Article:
The Chicago carriage horse trade will end at the start of 2021.

The City Council voted 46-4 to decline new and renewal operating licenses, effectively banning the businesses.

Chicago joins a handful of cities that have banned horse-drawn carriages including Salt Lake City, Utah; Biloxi, Miss.; Camden, N.J.; Key West, Fla.; Palm Beach, Fla.; and Treasure Island, Fla. New York City, N.Y., carriage horse operators have faced pressure from animal rights activists and political figures such as Mayor Bill de Blasio. Like New York, Chicago operators faced increased scrutiny from the same camps.

“It has been coming for a while,” Alan Dryg, a Crete, Ill., farrier who shod carriages for several years told American Farriers Journal. “In the end, the animal rights people had more diligence and reserves to continue the fight. Carriage companies simply don’t make enough money to have the legal reserves to defend against this.”

Chicago Alderman Brendan Reilly told the Chicago Sun-Times that the ban was the result of concerns that some had with how the animals were treated, while others took issue with traffic-related problems and public safety.

“For me, it’s a combination of both,” he says. “I grew up surrounded by farms and horses. They’re bred to work. But they were not bred to be sucking gas fumes from the back of CTA buses and co-mingling with cement mixers. That’s not humane treatment of animals.”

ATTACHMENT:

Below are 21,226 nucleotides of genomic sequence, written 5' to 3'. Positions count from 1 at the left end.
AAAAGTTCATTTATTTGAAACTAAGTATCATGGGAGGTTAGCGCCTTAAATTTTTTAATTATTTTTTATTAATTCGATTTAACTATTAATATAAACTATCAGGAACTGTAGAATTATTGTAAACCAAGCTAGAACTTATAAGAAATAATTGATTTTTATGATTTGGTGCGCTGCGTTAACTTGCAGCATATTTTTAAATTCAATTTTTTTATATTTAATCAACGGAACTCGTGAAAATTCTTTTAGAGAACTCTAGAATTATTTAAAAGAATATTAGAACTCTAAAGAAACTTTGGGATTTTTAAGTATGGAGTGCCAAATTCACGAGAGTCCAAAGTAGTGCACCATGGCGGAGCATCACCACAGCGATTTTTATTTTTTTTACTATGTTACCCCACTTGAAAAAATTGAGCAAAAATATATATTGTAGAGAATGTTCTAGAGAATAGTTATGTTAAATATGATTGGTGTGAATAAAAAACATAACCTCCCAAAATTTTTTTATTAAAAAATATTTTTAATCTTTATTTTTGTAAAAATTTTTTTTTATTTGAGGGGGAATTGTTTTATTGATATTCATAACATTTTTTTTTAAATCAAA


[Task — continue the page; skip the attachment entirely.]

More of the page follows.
The Illinois State Veterinary Medical Association (ISVMA) took issue with claims that the horses are mistreated.

“These animals are very well taken care of,” ISVMA President Olivia Rudolphi says, according to the Chicago Tribune. “Them pulling the carriage is like you pulling a wagon for your kid.”

In fact, the industry has not been charged with abuse, says Larry Ortega, owner of Chicago Horse and Carriage.

“Even though there are city, state and federal laws clearly stating what is animal cruelty,” he says, “there has never been one horse driver or owner arrested operating on the city streets of Chicago.”

Chicago Alderman Brian Hopkins believes that the city has been “fortunate” that it has not had collisions that have occurred in other cities.

“When you take a large, slow-moving object and put it downtown on Michigan Avenue, Chicago Avenue or inner Lake Shore Drive during peak traffic periods, you’re clearly taking a risk,” he told the Chicago Sun-Times.

It’s a point that Ortega says is being enforced on carriage operators but not other forms of transportation such as the city’s electric scooters, which has led to more than 300 hospital visits. Over the course of 40 years, carriages “can’t even touch that number,” he says.

“In reality,” Ortega says, “statistics show that we are the safest form of transportation or ride service in Chicago.”